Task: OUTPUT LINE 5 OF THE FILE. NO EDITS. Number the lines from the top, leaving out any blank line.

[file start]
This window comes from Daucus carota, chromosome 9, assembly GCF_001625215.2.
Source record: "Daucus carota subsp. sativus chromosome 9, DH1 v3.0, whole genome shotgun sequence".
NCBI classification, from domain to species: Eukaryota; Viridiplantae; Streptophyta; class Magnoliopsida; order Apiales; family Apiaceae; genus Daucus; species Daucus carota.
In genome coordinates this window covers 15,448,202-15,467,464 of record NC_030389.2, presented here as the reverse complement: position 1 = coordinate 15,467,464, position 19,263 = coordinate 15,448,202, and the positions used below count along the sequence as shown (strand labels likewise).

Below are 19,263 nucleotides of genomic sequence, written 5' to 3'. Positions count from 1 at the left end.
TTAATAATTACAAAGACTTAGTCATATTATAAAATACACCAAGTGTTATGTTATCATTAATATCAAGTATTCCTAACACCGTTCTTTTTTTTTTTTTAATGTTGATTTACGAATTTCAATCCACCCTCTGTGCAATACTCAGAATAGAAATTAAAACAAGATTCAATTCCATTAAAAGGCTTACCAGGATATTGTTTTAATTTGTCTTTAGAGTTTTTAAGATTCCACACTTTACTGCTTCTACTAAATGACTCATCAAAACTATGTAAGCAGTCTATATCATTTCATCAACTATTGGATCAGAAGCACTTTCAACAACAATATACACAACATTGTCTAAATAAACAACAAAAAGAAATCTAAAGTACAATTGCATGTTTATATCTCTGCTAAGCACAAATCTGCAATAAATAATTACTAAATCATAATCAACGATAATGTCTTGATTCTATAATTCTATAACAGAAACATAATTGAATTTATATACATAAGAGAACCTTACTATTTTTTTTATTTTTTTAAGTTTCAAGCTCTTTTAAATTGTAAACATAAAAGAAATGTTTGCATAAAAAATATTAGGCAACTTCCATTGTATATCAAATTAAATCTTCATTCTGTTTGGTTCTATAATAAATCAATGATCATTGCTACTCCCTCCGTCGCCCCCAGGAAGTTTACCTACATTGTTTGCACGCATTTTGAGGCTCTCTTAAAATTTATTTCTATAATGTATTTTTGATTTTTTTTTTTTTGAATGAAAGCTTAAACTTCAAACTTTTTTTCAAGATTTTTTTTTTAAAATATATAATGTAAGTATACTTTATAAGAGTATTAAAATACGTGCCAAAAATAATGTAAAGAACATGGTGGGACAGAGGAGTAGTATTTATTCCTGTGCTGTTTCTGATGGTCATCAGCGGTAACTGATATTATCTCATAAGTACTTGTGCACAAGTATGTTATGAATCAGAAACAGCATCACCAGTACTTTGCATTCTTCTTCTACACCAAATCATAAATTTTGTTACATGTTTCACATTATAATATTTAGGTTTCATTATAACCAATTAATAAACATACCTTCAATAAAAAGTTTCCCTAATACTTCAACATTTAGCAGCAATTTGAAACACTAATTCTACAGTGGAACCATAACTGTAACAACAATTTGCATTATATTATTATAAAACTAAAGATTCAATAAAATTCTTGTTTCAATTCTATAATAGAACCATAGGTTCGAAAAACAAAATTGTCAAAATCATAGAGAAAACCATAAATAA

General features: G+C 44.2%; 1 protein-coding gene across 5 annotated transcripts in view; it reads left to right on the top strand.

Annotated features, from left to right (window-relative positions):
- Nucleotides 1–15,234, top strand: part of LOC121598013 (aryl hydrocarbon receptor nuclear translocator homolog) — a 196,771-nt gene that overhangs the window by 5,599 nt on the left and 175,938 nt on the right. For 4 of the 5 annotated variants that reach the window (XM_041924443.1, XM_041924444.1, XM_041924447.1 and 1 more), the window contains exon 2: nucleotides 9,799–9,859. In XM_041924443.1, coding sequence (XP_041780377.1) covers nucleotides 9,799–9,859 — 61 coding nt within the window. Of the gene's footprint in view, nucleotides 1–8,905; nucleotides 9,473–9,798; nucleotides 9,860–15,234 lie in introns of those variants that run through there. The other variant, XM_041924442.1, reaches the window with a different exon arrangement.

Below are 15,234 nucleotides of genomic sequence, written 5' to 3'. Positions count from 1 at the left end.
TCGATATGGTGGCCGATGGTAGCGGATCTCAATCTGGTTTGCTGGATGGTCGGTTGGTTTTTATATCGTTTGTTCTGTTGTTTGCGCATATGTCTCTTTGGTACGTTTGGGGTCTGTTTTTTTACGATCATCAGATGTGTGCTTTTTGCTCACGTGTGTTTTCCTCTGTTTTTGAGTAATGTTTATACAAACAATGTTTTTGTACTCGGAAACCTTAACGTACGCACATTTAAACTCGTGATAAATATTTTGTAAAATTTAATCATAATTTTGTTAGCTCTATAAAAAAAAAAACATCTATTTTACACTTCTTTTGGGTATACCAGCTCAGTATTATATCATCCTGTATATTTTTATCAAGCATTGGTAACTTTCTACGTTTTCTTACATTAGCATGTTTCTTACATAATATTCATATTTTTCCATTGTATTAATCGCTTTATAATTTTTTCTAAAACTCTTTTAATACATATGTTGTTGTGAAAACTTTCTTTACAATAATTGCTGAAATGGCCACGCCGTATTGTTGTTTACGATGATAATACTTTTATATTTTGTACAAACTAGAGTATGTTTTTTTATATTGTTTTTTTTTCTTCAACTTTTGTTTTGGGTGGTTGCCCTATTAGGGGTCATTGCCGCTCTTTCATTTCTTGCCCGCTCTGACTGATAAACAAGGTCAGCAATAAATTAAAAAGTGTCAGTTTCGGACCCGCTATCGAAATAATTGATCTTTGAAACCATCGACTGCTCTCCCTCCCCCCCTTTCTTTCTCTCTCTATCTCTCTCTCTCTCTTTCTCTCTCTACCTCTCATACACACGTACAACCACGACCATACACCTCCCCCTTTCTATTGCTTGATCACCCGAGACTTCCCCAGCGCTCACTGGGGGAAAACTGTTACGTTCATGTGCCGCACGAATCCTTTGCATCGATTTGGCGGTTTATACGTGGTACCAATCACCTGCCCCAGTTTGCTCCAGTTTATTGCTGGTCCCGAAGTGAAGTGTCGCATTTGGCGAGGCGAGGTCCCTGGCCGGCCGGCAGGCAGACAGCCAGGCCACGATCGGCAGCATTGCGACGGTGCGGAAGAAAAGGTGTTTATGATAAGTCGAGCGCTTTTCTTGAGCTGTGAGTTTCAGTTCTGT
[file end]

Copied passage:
Below are 19,263 nucleotides of genomic sequence, written 5' to 3'. Positions count from 1 at the left end.